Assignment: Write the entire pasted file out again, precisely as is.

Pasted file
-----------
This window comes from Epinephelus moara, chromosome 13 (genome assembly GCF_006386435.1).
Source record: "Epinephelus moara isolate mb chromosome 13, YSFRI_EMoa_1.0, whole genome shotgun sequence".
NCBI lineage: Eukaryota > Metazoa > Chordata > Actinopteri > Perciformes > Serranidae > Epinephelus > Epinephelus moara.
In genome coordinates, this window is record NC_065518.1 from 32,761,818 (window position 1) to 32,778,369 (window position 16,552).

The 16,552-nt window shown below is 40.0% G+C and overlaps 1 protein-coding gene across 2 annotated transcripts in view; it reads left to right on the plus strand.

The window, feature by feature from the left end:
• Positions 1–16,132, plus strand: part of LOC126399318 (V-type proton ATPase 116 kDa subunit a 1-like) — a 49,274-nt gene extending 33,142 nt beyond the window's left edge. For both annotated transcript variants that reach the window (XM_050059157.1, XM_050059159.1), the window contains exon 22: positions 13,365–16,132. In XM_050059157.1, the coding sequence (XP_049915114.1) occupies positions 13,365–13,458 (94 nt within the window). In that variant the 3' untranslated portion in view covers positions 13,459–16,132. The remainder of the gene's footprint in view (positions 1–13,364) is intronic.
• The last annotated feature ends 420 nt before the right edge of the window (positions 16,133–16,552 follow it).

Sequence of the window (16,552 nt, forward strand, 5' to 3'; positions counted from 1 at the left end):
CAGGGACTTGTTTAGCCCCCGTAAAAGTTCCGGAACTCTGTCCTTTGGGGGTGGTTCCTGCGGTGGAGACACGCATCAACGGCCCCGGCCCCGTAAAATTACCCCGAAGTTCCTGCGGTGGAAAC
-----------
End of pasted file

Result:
This window comes from Epinephelus moara, chromosome 13 (genome assembly GCF_006386435.1).
Source record: "Epinephelus moara isolate mb chromosome 13, YSFRI_EMoa_1.0, whole genome shotgun sequence".
NCBI lineage: Eukaryota > Metazoa > Chordata > Actinopteri > Perciformes > Serranidae > Epinephelus > Epinephelus moara.
In genome coordinates, this window is record NC_065518.1 from 32,761,818 (window position 1) to 32,778,369 (window position 16,552).

The 16,552-nt window shown below is 40.0% G+C and overlaps 1 protein-coding gene across 2 annotated transcripts in view; it reads left to right on the plus strand.

The window, feature by feature from the left end:
• Positions 1–16,132, plus strand: part of LOC126399318 (V-type proton ATPase 116 kDa subunit a 1-like) — a 49,274-nt gene extending 33,142 nt beyond the window's left edge. For both annotated transcript variants that reach the window (XM_050059157.1, XM_050059159.1), the window contains exon 22: positions 13,365–16,132. In XM_050059157.1, the coding sequence (XP_049915114.1) occupies positions 13,365–13,458 (94 nt within the window). In that variant the 3' untranslated portion in view covers positions 13,459–16,132. The remainder of the gene's footprint in view (positions 1–13,364) is intronic.
• The last annotated feature ends 420 nt before the right edge of the window (positions 16,133–16,552 follow it).

Sequence of the window (16,552 nt, forward strand, 5' to 3'; positions counted from 1 at the left end):
CAGGGACTTGTTTAGCCCCCGTAAAAGTTCCGGAACTCTGTCCTTTGGGGGTGGTTCCTGCGGTGGAGACACGCATCAACGGCCCCGGCCCCGTAAAATTACCCCGAAGTTCCTGCGGTGGAAAC